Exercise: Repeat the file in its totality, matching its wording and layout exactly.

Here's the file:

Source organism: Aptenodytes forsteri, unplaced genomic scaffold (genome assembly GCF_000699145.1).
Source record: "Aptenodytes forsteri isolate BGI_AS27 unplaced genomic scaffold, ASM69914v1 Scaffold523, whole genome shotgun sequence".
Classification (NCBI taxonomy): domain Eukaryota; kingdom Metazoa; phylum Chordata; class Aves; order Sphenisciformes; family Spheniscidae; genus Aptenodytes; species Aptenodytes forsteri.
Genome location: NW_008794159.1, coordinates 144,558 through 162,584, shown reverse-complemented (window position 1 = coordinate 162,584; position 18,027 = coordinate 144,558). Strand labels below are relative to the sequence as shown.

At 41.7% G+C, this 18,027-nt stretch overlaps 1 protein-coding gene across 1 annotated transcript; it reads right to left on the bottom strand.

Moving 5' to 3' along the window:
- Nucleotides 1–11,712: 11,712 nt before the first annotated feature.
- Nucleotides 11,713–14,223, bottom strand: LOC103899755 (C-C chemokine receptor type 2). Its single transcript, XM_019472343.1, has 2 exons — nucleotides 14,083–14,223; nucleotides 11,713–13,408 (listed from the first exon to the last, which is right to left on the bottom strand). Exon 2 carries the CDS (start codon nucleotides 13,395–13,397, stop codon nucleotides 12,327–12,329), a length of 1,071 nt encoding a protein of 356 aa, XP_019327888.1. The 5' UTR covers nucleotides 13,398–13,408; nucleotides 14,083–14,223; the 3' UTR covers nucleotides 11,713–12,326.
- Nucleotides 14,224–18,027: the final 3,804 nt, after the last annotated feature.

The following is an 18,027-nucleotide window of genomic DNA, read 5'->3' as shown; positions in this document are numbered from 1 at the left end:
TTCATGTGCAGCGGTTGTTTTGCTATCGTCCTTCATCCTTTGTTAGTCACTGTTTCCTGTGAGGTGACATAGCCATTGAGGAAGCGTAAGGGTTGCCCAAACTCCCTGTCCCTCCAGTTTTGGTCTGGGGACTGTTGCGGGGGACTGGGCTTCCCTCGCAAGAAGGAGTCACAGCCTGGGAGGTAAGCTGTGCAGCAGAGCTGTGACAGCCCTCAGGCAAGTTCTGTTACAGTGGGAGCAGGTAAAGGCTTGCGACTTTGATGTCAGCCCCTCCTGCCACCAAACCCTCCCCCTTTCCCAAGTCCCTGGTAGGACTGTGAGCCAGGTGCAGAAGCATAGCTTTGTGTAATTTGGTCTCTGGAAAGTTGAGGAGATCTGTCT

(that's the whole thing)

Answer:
Source organism: Aptenodytes forsteri, unplaced genomic scaffold (genome assembly GCF_000699145.1).
Source record: "Aptenodytes forsteri isolate BGI_AS27 unplaced genomic scaffold, ASM69914v1 Scaffold523, whole genome shotgun sequence".
Classification (NCBI taxonomy): domain Eukaryota; kingdom Metazoa; phylum Chordata; class Aves; order Sphenisciformes; family Spheniscidae; genus Aptenodytes; species Aptenodytes forsteri.
Genome location: NW_008794159.1, coordinates 144,558 through 162,584, shown reverse-complemented (window position 1 = coordinate 162,584; position 18,027 = coordinate 144,558). Strand labels below are relative to the sequence as shown.

At 41.7% G+C, this 18,027-nt stretch overlaps 1 protein-coding gene across 1 annotated transcript; it reads right to left on the bottom strand.

Moving 5' to 3' along the window:
- Nucleotides 1–11,712: 11,712 nt before the first annotated feature.
- Nucleotides 11,713–14,223, bottom strand: LOC103899755 (C-C chemokine receptor type 2). Its single transcript, XM_019472343.1, has 2 exons — nucleotides 14,083–14,223; nucleotides 11,713–13,408 (listed from the first exon to the last, which is right to left on the bottom strand). Exon 2 carries the CDS (start codon nucleotides 13,395–13,397, stop codon nucleotides 12,327–12,329), a length of 1,071 nt encoding a protein of 356 aa, XP_019327888.1. The 5' UTR covers nucleotides 13,398–13,408; nucleotides 14,083–14,223; the 3' UTR covers nucleotides 11,713–12,326.
- Nucleotides 14,224–18,027: the final 3,804 nt, after the last annotated feature.

The following is an 18,027-nucleotide window of genomic DNA, read 5'->3' as shown; positions in this document are numbered from 1 at the left end:
TTCATGTGCAGCGGTTGTTTTGCTATCGTCCTTCATCCTTTGTTAGTCACTGTTTCCTGTGAGGTGACATAGCCATTGAGGAAGCGTAAGGGTTGCCCAAACTCCCTGTCCCTCCAGTTTTGGTCTGGGGACTGTTGCGGGGGACTGGGCTTCCCTCGCAAGAAGGAGTCACAGCCTGGGAGGTAAGCTGTGCAGCAGAGCTGTGACAGCCCTCAGGCAAGTTCTGTTACAGTGGGAGCAGGTAAAGGCTTGCGACTTTGATGTCAGCCCCTCCTGCCACCAAACCCTCCCCCTTTCCCAAGTCCCTGGTAGGACTGTGAGCCAGGTGCAGAAGCATAGCTTTGTGTAATTTGGTCTCTGGAAAGTTGAGGAGATCTGTCT